EDET677 Mechanical Applications in Technology with Dr. Lee Graham
by Aleta May
Even since writing my initial blog in response to the EQ above, I have thought about resources for paper technology. I now have a book about making paper inventions (Ceceri, 2015). The book is divided into sections and definitely uses electronics for maker projects. There is a general paper inventions supply cabinet on one of the front pages. One example of what to add to my cabinet is copper tape. Later on, I would like to add conductive thread and figure out what LilyPad does.
Just thinking about all of the possibilities of what to have students make, a whole new world has opened up to me. I feel that I have finally been given permission to add creativity to teaching core subjects in order to engage students and tap into their ability to think deeply; to problem solve. I have a lot of intermediate skills that I have not used in a while—in music and sewing. This is a point to which I arrived when I homeschooled our daughters. Being so concerned about meeting benchmarks, standards, I ordered prepared curriculum kits. This was a great way to start, but we had the most fun when we expanded on those geography projects or went to the library to snag that science experiment picture book. It was messy and sometimes we failed, but we learned and had fun learning. My wording then was to “make that textbook come alive.” I did not have internet early on in teaching, but we had computer programs (like MathBlaster) by the time our third daughter was born. And by then, our annual test scores were in the high 80th to upper 90th percentile—so I figured, our thematic and multilevel support methods were working! It helped that we were simultaneously building our own house—so our daughters knew what was inside those walls. We had farm animals and watched carefully (and later talked and wrote about what the veterinarian did and how she saved a cow).
Reading WordPress posts, I learned that Sara and I are in the same school district and coincidentally were both involved in massive cleaning up the school efforts. Looking back on this, I truly don’t know why a village to village river barge was not set up to take away unwanted items from schools and communities alike, for recycling. I know there is a cost involved, but there is an environmental cost to tossing massive amounts of books into tundra style landfills or trying to burn it all, not to mention old equipment of all sorts.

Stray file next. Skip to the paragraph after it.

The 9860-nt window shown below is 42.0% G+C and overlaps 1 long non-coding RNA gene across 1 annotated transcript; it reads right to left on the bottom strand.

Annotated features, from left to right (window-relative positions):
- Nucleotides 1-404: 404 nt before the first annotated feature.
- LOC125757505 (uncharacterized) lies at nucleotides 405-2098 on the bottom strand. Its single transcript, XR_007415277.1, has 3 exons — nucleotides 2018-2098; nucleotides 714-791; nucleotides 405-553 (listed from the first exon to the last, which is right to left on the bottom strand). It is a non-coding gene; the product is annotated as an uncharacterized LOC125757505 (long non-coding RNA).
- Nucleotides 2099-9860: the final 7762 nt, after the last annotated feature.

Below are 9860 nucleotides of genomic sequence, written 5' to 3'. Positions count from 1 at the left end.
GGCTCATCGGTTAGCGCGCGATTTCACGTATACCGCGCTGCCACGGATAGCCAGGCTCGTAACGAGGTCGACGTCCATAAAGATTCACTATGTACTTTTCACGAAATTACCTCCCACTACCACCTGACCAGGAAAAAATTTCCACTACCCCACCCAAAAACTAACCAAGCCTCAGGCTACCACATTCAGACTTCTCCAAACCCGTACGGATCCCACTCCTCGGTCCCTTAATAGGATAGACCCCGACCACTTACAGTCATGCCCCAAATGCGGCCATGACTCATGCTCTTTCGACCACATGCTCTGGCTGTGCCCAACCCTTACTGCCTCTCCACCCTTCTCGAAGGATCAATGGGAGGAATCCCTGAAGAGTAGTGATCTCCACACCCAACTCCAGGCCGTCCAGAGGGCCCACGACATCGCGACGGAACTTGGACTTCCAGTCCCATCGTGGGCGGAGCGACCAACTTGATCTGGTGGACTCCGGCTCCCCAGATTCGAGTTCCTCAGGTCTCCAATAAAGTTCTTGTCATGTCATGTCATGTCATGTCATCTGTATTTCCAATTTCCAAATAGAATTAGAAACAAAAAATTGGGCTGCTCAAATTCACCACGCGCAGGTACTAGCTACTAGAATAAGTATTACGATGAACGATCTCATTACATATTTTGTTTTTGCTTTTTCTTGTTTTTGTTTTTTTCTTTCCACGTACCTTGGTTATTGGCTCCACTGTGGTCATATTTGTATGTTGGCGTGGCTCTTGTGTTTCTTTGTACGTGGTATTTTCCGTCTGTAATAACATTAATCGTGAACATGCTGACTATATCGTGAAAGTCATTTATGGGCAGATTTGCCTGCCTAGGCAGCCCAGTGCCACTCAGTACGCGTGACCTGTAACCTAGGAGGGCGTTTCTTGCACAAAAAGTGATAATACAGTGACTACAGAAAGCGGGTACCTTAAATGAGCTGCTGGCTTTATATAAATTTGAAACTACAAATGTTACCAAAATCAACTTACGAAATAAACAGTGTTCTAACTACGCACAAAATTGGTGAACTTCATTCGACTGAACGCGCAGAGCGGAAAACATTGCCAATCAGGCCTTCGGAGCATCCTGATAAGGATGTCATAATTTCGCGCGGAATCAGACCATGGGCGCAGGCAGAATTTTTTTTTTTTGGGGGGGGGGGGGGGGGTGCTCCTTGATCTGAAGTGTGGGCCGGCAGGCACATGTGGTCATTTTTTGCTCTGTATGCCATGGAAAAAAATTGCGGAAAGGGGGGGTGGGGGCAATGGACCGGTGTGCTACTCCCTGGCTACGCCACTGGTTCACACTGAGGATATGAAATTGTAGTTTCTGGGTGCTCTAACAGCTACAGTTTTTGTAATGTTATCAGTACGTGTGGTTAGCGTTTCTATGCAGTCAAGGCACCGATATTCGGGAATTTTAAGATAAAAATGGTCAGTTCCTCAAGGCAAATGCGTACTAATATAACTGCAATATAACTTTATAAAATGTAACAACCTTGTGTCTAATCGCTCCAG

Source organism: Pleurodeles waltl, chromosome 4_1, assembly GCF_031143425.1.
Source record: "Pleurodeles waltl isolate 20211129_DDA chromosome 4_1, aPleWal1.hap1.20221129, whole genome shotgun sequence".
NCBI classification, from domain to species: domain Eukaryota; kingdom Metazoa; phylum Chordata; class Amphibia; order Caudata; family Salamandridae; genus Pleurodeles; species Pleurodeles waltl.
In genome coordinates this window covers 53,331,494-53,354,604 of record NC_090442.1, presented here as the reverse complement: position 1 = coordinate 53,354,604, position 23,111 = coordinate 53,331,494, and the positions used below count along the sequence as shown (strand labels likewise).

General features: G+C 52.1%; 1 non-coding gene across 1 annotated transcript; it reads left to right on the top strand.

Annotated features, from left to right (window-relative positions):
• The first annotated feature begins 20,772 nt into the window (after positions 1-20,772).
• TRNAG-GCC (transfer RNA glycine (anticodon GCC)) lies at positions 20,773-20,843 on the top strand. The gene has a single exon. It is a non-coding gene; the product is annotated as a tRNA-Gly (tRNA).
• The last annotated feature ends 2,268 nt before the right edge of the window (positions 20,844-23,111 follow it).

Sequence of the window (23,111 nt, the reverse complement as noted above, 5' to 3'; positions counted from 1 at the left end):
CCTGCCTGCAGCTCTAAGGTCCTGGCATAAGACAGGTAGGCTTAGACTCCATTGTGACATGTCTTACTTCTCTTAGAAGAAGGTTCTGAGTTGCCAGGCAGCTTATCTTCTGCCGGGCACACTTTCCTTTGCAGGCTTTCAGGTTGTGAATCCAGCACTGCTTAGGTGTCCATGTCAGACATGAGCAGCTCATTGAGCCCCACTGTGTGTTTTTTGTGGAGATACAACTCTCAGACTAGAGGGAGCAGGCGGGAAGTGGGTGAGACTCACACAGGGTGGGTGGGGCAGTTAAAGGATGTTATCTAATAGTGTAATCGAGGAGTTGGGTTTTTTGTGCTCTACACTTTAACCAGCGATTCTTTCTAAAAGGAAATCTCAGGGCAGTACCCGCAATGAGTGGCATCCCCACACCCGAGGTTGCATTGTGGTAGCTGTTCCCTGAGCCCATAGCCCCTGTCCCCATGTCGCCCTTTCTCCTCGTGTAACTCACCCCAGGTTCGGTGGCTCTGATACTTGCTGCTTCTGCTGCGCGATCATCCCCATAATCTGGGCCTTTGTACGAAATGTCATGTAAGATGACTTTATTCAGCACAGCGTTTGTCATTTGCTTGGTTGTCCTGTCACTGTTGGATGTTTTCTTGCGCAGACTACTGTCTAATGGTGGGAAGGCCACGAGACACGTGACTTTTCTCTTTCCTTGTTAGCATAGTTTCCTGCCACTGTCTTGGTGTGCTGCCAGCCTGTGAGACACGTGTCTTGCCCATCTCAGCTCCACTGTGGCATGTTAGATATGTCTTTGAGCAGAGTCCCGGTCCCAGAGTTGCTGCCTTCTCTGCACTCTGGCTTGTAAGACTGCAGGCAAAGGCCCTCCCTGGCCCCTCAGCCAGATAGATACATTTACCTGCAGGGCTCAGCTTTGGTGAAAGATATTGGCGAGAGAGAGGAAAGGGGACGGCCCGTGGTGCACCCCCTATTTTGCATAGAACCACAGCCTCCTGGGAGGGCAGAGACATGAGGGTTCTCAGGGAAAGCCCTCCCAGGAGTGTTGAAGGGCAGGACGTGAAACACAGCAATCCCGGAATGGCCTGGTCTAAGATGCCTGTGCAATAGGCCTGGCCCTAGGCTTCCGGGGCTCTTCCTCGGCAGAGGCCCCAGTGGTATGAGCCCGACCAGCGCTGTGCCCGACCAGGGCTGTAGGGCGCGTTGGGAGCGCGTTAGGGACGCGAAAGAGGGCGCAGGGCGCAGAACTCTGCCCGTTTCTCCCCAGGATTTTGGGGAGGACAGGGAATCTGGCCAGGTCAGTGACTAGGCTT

Gerald inspired me to think more deeply about 3D printers and games that do not require computers, yet teach coding skills. Anastasia inspired the idea of incorporating cultural aspects to teaching fractions (beaver hats) across the year in maker spaces. Catherine detailed how making can be used (along with electronics and science) to teach students who are preparing to take the driving test(s) as they turn 14. Finally, I was especially happy to see that Kate gave me valuable input as well as opening my eyes to how many places in Alaska are indeed remote, though they may not be in villages, so to speak. Planning ahead for projects, therefore, is a must until that MakerSpace is already set up and underway.
Ceceri, K. (2015). Make: Paper inventions—Machines that move, drawings that light up, wearables and structures you can cut, fold, and roll. Sebastopol, CA: Maker Media, Inc.
I helped clean major areas of the school in Quinhagak, then have continually weeded out unnecessary things in my tiny room in Tuntutuliak. Since we are in the same school district, I believe we need to send a barge to each village to place items in huge recycling bins for the city. Our library is in exactly the same condition! The new principal does intend to clean a lot of unnecessary junk out of the small space left in our library. I know a lot of what I talked about was having major equipment in one area, unsafe equipment for high school students up stairs in a newly cleared out space, and the piece of the library.
Did you create that beautiful inventory form? It is categorized after Martinez and Stager (2013), but did you create this in Excel?